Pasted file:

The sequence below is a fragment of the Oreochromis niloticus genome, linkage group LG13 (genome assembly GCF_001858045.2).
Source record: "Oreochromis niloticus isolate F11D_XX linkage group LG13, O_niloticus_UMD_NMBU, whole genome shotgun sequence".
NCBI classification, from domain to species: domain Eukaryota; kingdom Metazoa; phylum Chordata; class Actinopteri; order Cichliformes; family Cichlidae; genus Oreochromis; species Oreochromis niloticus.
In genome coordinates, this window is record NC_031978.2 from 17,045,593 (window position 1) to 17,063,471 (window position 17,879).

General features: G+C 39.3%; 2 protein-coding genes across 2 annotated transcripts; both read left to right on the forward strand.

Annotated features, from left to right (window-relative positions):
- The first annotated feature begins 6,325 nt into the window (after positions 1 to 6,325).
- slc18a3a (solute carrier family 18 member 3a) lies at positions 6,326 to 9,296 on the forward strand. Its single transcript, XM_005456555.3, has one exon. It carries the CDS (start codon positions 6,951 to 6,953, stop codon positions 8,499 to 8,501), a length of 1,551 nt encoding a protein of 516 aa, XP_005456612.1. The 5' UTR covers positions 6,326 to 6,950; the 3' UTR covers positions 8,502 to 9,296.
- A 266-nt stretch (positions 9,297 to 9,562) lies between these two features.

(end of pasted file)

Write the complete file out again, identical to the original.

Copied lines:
The sequence below is a fragment of the Oreochromis niloticus genome, linkage group LG13 (genome assembly GCF_001858045.2).
Source record: "Oreochromis niloticus isolate F11D_XX linkage group LG13, O_niloticus_UMD_NMBU, whole genome shotgun sequence".
NCBI classification, from domain to species: domain Eukaryota; kingdom Metazoa; phylum Chordata; class Actinopteri; order Cichliformes; family Cichlidae; genus Oreochromis; species Oreochromis niloticus.
In genome coordinates, this window is record NC_031978.2 from 17,045,593 (window position 1) to 17,063,471 (window position 17,879).

General features: G+C 39.3%; 2 protein-coding genes across 2 annotated transcripts; both read left to right on the forward strand.

Annotated features, from left to right (window-relative positions):
- The first annotated feature begins 6,325 nt into the window (after positions 1 to 6,325).
- slc18a3a (solute carrier family 18 member 3a) lies at positions 6,326 to 9,296 on the forward strand. Its single transcript, XM_005456555.3, has one exon. It carries the CDS (start codon positions 6,951 to 6,953, stop codon positions 8,499 to 8,501), a length of 1,551 nt encoding a protein of 516 aa, XP_005456612.1. The 5' UTR covers positions 6,326 to 6,950; the 3' UTR covers positions 8,502 to 9,296.
- A 266-nt stretch (positions 9,297 to 9,562) lies between these two features.